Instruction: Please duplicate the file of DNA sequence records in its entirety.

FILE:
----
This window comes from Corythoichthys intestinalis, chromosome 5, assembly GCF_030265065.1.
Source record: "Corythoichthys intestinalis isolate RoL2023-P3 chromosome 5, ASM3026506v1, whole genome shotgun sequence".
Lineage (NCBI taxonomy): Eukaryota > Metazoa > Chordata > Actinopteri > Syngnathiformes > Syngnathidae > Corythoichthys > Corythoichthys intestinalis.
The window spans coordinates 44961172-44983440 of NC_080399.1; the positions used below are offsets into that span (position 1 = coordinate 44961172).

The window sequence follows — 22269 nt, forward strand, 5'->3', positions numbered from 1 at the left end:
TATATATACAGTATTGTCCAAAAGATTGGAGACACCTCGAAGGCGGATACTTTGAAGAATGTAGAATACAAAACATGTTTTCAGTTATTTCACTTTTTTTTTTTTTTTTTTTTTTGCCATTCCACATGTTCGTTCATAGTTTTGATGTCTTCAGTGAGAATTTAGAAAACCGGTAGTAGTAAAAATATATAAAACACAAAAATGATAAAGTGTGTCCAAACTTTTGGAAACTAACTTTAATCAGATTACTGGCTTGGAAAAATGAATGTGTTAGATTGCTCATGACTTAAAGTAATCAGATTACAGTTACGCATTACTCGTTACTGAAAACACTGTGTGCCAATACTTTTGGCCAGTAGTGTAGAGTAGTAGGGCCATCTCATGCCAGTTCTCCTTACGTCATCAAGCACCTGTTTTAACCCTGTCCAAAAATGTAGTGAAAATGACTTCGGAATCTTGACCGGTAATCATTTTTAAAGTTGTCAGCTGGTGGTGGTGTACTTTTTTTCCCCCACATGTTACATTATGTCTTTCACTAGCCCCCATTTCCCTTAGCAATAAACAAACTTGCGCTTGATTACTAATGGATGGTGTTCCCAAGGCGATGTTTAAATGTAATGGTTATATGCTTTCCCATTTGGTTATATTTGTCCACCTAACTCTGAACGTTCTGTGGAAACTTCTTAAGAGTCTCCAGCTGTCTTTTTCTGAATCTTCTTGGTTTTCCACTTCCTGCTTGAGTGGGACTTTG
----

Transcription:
This window comes from Corythoichthys intestinalis, chromosome 5, assembly GCF_030265065.1.
Source record: "Corythoichthys intestinalis isolate RoL2023-P3 chromosome 5, ASM3026506v1, whole genome shotgun sequence".
Lineage (NCBI taxonomy): Eukaryota > Metazoa > Chordata > Actinopteri > Syngnathiformes > Syngnathidae > Corythoichthys > Corythoichthys intestinalis.
The window spans coordinates 44961172-44983440 of NC_080399.1; the positions used below are offsets into that span (position 1 = coordinate 44961172).

The window sequence follows — 22269 nt, forward strand, 5'->3', positions numbered from 1 at the left end:
TATATATACAGTATTGTCCAAAAGATTGGAGACACCTCGAAGGCGGATACTTTGAAGAATGTAGAATACAAAACATGTTTTCAGTTATTTCACTTTTTTTTTTTTTTTTTTTTTTGCCATTCCACATGTTCGTTCATAGTTTTGATGTCTTCAGTGAGAATTTAGAAAACCGGTAGTAGTAAAAATATATAAAACACAAAAATGATAAAGTGTGTCCAAACTTTTGGAAACTAACTTTAATCAGATTACTGGCTTGGAAAAATGAATGTGTTAGATTGCTCATGACTTAAAGTAATCAGATTACAGTTACGCATTACTCGTTACTGAAAACACTGTGTGCCAATACTTTTGGCCAGTAGTGTAGAGTAGTAGGGCCATCTCATGCCAGTTCTCCTTACGTCATCAAGCACCTGTTTTAACCCTGTCCAAAAATGTAGTGAAAATGACTTCGGAATCTTGACCGGTAATCATTTTTAAAGTTGTCAGCTGGTGGTGGTGTACTTTTTTTCCCCCACATGTTACATTATGTCTTTCACTAGCCCCCATTTCCCTTAGCAATAAACAAACTTGCGCTTGATTACTAATGGATGGTGTTCCCAAGGCGATGTTTAAATGTAATGGTTATATGCTTTCCCATTTGGTTATATTTGTCCACCTAACTCTGAACGTTCTGTGGAAACTTCTTAAGAGTCTCCAGCTGTCTTTTTCTGAATCTTCTTGGTTTTCCACTTCCTGCTTGAGTGGGACTTTG